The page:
Northern Virginia’s 911 system has been fully restored after a series of outages and glitches caused by the weekend’s major storm, a Verizon spokesman said Tuesday afternoon.

But even as the service came back online, area officials raised new questions about how the carrier handled the outage. The director of Fairfax County’s emergency communications center said it took Verizon roughly three hours to officially notify the county that 911 was down after the emergency line went out at 6:30 a.m. Saturday.

Fairfax officials knew there was a problem then, but its full scope did not become apparent until Verizon phoned the county about 9:30 a.m, said Steve Souder, head of Fairfax’s Department of Public Safety Communications.

“We much prefer to be notified much quicker,” Souder said.

Verizon officials disputed Fairfax County’s timetable, saying they initiated contact with the emergency communications center at 5:50 a.m. to let them know the carrier had received alarms on some of its equipment.

“ We remained in communication with the center through the morning, both by phone and email,” Harry J. Mitchell, a Verizon director of public relations, wrote in an email.

The 911 problems in Fairfax, Prince William and Arlington counties and Manassas and other areas angered local officials and forced residents to call nonemergency lines and even travel to fire stations by foot to get help.

The storm knocked out 911 in a handful of areas beginning Friday night. Service began being restored Saturday afternoon, but problems persisted through Tuesday. Fairfax’s emergency operation center was at half-capacity Monday, and some emergency calls were not being routed to the proper jurisdictions. The problems were only resolved about 11:30 a.m. Tuesday, Souder said.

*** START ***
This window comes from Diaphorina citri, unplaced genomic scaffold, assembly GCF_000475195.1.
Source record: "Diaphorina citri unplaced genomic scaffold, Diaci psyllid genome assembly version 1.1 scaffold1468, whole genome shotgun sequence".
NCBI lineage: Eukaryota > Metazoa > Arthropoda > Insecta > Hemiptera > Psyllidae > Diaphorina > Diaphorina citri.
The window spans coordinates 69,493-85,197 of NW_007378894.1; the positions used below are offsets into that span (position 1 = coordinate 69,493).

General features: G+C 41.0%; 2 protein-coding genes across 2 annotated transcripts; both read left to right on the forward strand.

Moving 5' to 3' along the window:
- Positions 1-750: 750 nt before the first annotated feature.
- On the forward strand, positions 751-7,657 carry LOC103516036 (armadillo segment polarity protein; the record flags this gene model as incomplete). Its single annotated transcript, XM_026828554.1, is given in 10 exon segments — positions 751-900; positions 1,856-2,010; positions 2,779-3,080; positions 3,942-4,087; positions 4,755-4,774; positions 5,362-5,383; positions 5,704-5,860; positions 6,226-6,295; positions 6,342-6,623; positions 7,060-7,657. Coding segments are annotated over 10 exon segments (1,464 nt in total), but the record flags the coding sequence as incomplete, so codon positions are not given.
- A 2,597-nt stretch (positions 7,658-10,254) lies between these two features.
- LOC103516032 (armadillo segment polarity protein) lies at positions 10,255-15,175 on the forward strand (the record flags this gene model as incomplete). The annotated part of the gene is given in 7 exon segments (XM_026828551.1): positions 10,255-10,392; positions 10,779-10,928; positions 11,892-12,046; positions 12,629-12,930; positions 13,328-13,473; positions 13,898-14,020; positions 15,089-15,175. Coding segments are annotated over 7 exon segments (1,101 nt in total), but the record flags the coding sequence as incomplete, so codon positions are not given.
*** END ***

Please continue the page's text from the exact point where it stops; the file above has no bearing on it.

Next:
Souder rated Verizon’s performance during the storm as “not very high” and said the carrier needs to install “more redundancy and more reliable redundancy” in its systems to ensure that 911 will not go out during storms.

“911 is the most commonly known number in America,” Souder said. “It’s absolutely imperative that the confidence in 911 not be put in doubt. Unfortunately, the phone providers did put it in doubt with this outage.”

He said emergency call volume increased more than 400 percent during Friday night’s storm.

Verizon officials said the storm caused widespread damage to its network.

“The 911 network is designed so there is really no one point of failure,” Mitchell said. “This was a perfect storm. . . . It damaged a number of our facilities inside and out. That led to the 911 issue this weekend. We’re going to do a full analysis of what happened . . . and take any action we need to take.”

On Tuesday afternoon, Verizon said that nearly all of its customers again had cellphone service but that there were lingering problems with TV, landline and Internet service in Virginia, Maryland and the District. Mitchell said there was no timetable for when those problems might be resolved.

Verizon received three to four times its normal number of repair calls in recent days and crews were working extended shifts, Mitchell added.

Nevertheless, he said, there was still a significant amount of cleanup work to do: Verizon has more than 130 downed utility poles and more than 760 downed utility lines. Verizon wasn’t the only carrier to experience problems: AT&T, Sprint and T-Mobile said Monday that they were also working to repair storm damage to their networks.

Sharon Bulova (D), chairman of the Fairfax County Board of Supervisors, and other local leaders say they want a task force formed to investigate the 911 problems, calling it unacceptable for the system to go out during a major emergency.

No one has died because of the 911 issues, local officials said, but it caused at least one close call. A 911 caller could not immediately get through in Prince William County over the weekend, delaying paramedics’ response to a person with cardiac issues. The person survived.